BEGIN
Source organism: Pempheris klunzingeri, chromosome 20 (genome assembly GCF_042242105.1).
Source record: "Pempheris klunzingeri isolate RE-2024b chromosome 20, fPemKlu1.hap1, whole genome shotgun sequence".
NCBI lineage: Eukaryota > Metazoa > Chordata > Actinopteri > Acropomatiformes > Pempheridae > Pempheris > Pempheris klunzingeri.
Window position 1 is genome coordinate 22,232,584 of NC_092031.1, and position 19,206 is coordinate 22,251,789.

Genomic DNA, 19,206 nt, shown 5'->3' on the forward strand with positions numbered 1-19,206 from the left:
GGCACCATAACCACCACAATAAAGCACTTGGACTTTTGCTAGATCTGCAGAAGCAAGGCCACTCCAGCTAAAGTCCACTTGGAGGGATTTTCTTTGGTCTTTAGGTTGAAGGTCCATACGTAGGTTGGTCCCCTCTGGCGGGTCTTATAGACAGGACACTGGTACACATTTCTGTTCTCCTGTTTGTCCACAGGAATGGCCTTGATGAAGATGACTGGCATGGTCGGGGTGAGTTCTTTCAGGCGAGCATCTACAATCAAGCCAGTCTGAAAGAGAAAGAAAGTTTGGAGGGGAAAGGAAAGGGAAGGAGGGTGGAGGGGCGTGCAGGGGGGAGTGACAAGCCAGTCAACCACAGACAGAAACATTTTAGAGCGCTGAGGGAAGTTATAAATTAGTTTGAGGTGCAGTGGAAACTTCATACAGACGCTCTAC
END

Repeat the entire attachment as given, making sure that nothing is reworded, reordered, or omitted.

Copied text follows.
Source organism: Pempheris klunzingeri, chromosome 20 (genome assembly GCF_042242105.1).
Source record: "Pempheris klunzingeri isolate RE-2024b chromosome 20, fPemKlu1.hap1, whole genome shotgun sequence".
NCBI lineage: Eukaryota > Metazoa > Chordata > Actinopteri > Acropomatiformes > Pempheridae > Pempheris > Pempheris klunzingeri.
Window position 1 is genome coordinate 22,232,584 of NC_092031.1, and position 19,206 is coordinate 22,251,789.

Genomic DNA, 19,206 nt, shown 5'->3' on the forward strand with positions numbered 1-19,206 from the left:
GGCACCATAACCACCACAATAAAGCACTTGGACTTTTGCTAGATCTGCAGAAGCAAGGCCACTCCAGCTAAAGTCCACTTGGAGGGATTTTCTTTGGTCTTTAGGTTGAAGGTCCATACGTAGGTTGGTCCCCTCTGGCGGGTCTTATAGACAGGACACTGGTACACATTTCTGTTCTCCTGTTTGTCCACAGGAATGGCCTTGATGAAGATGACTGGCATGGTCGGGGTGAGTTCTTTCAGGCGAGCATCTACAATCAAGCCAGTCTGAAAGAGAAAGAAAGTTTGGAGGGGAAAGGAAAGGGAAGGAGGGTGGAGGGGCGTGCAGGGGGGAGTGACAAGCCAGTCAACCACAGACAGAAACATTTTAGAGCGCTGAGGGAAGTTATAAATTAGTTTGAGGTGCAGTGGAAACTTCATACAGACGCTCTAC